29. "Electric Utilities -" 2009. 19 Apr. 2016 <> ↩︎

  30. "Oil & Gas -" 2008. 19 Apr. 2016 <> ↩︎

  31. "Oil and Gas Companies Make Statement in Support of U.N.…" 2015. 19 Apr. 2016 <> ↩︎

  32. "Fossil Fuel Industry Opens Wallet to Defeat Obama - The …" 2012. 19 Apr. 2016 <> ↩︎

  33. This is calculated over the next 200 years and at a discount rate of 3% per year. ↩︎

  34. Gasper, Des, and S Rocca. "Is an individual’s impact on health harm via climate change ethically negligible?." (2014). ↩︎

  35. Concordia University. "Carbon Emissions Linked To Global Warming In Simple Linear Relationship." ScienceDaily. ScienceDaily, 11 June 2009. <>. ↩︎

  36. "Global Emissions | Climate Change | US EPA." 2016. 6 Jun. 2016 ↩︎

  37. Rohlfs, Chris, Ryan Sullivan, and Thomas Kniesner. "New Estimates of the Value of a Statistical Life Using Air Bag Regulations as a Quasi-Experiment." American Economic Journal: Economic Policy 7.1 (2015): 331-359. ↩︎

  38. "Against Malaria Foundation (AMF) | GiveWell." 2010. 18 Mar. 2016 <> ↩︎

  39. World Health Organization. Quantitative risk assessment of the effects of climate change on selected causes of death, 2030s and 2050s. World Health Organization, 2014. ↩︎

  40. Gething, Peter W et al. "Climate change and the global malaria recession." Nature 465.7296 (2010): 342-345. ↩︎

  41. Bizimana, Jean Pierre et al. "Modelling homogeneous regions of social vulnerability to malaria in Rwanda." Geospatial Health 11.1s (2016). ↩︎

  42. Tanner, Marcel, and Don de Savigny. "Malaria eradication back on the table." Bulletin of the World Health Organization 86.2 (2008): 82-82. ↩︎

  43. Feachem, Richard GA, and Allison A Phillips. "Shrinking the malaria map: a prospectus on malaria elimination." (2009). ↩︎

  44. "Against Malaria Foundation (AMF) | GiveWell." 2010. 18 Mar. 2016 <> ↩︎

  45. "An Update on Project Healthy Children - Giving What We Can." 2015. 18 Mar. 2016 <> ↩︎

  46. "Living Goods | GiveWell." 2014. 18 Mar. 2016 <> ↩︎

  47. "AR5 Synthesis Report - Climate Change 2014 - IPCC." 2015. 7 Apr. 2016 < > p.89. ↩︎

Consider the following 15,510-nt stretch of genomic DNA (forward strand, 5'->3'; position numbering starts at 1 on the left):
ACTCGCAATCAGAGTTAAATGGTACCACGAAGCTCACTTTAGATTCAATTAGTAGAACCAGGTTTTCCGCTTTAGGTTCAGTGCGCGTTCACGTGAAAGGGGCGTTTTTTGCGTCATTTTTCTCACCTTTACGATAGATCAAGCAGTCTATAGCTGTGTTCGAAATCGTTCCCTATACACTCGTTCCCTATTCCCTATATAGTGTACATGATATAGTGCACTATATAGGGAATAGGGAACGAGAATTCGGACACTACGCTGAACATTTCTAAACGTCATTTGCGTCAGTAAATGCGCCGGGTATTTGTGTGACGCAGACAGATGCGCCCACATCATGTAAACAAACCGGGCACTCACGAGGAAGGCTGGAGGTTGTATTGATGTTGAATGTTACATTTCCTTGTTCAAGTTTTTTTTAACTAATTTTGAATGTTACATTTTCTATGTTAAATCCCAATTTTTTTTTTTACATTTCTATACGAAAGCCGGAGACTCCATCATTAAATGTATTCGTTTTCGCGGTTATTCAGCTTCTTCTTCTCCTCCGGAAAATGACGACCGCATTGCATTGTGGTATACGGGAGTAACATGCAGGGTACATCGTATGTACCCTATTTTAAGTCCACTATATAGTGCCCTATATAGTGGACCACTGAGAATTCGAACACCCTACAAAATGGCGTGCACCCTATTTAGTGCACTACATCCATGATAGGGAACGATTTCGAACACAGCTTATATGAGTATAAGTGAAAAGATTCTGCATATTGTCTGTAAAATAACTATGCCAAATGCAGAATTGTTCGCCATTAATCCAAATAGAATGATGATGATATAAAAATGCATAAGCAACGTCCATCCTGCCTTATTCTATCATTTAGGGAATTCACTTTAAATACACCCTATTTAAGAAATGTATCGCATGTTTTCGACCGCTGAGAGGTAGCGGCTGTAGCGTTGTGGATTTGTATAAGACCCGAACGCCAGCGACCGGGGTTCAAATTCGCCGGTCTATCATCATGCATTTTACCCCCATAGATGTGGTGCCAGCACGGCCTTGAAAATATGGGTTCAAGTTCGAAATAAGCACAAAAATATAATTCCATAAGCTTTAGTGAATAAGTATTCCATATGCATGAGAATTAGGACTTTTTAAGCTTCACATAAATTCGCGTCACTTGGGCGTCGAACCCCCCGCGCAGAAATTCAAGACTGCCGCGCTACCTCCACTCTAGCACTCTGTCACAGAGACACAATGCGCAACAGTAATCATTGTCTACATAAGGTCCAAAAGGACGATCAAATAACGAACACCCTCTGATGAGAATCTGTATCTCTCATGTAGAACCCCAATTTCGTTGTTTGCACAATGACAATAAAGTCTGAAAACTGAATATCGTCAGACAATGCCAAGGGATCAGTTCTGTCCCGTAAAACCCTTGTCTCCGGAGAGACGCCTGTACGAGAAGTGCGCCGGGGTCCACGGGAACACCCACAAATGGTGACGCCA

48. ibid. ↩︎

  49. ibid. ↩︎

  50. ibid. ↩︎

  51. "Geoengineering research | GiveWell." 2014. 7 Apr. 2016 <> ↩︎ ↩︎

  52. ibid. ↩︎

  53. "AR5 Synthesis Report - Climate Change 2014 - IPCC." 2015. 7 Apr. 2016 < > p.89. ↩︎

  54. ibid. ↩︎

  55. "GAO-10-903 - US Government Accountability Office." 2010. 7 Apr. 2016 < > ↩︎

  56. "Geoengineering research | GiveWell." 2014. 7 Apr. 2016 <> ↩︎

  57. Socolow, Robert et al. "Direct air capture of CO2 with chemicals: a technology assessment for the APS Panel on Public Affairs." 2011. ↩︎

  58. Bickel, J Eric, and Lee Lane. "An analysis of climate engineering as a response to climate change." Smart Climate Solutions (2009): 40. ↩︎

  59. "Geoengineering research | GiveWell." 2014. 7 Apr. 2016 <> ↩︎

  60. Bickel, J Eric, and Lee Lane. "An analysis of climate engineering as a response to climate change." Smart Climate Solutions (2009): 40. ↩︎

  61. See GiveWell’s assessment of geoengineering research funding as of 2013 - <> ↩︎

  62. Bickel, J Eric, and Lee Lane. "An analysis of climate engineering as a response to climate change." Smart Climate Solutions (2009): 40. ↩︎

  63. "ClimateCare." 2006. 12 Jan. 2016 <> ↩︎

  64. "Carbon Footprint Ltd - Carbon Management Services …" 2003. 12 Jan. 2016 <> ↩︎

  65. Mogensen, A. "Cool Earth - Giving What We Can." 12 Jan. 2016 <> ↩︎

  66. "Political change | Giving What We Can." 2014. 13 Jan. 2016 <> ↩︎

  67. "Sandbag Report - Giving What We Can." 13 Jan. 2016 < > ↩︎

  68. ibid. ↩︎

  69. "About CCL - Citizens' Climate Lobby." 2014. 13 Jan. 2016 <> ↩︎

  70. Olivier, Jos GJ, Greet Janssens-Maenhout, and Jeroen AHW Peters. Trends in global CO2 emissions: 2012 Report. Hague: PBL Netherlands Environmental Assessment Agency, 2012. ↩︎

  71. "Effective Carbon Prices - Books - OECD iLibrary." 2013. 13 Jan. 2016 <> ↩︎

  72. Calderón, Silvia et al. "Achieving CO 2 reductions in Colombia: Effects of carbon taxes and abatement targets." Energy economics (2015). ↩︎

  73. Meinshausen, Malte et al. "National post-2020 greenhouse gas targets and diversity-aware leadership." Nature Climate Change (2015). ↩︎

  74. "A conversation with Adele Morris on June 24, 2013 - GiveWell." 2014. 8 Apr. 2016 < > ↩︎

  75. "11 Republicans vow to fight climate change - The Hill." 2015. 8 Apr. 2016 <> ↩︎

  76. "Against Malaria Foundation (AMF) | GiveWell." 2010. 18 Mar. 2016 <> ↩︎

  77. "An Update on Project Healthy Children - Giving What We Can." 2015. 18 Mar. 2016 <> ↩︎

  78. "Living Goods | GiveWell." 2014. 18 Mar. 2016 <> ↩︎

  79. "Development Media International | GiveWell." 2014. 18 Mar. 2016 <> ↩︎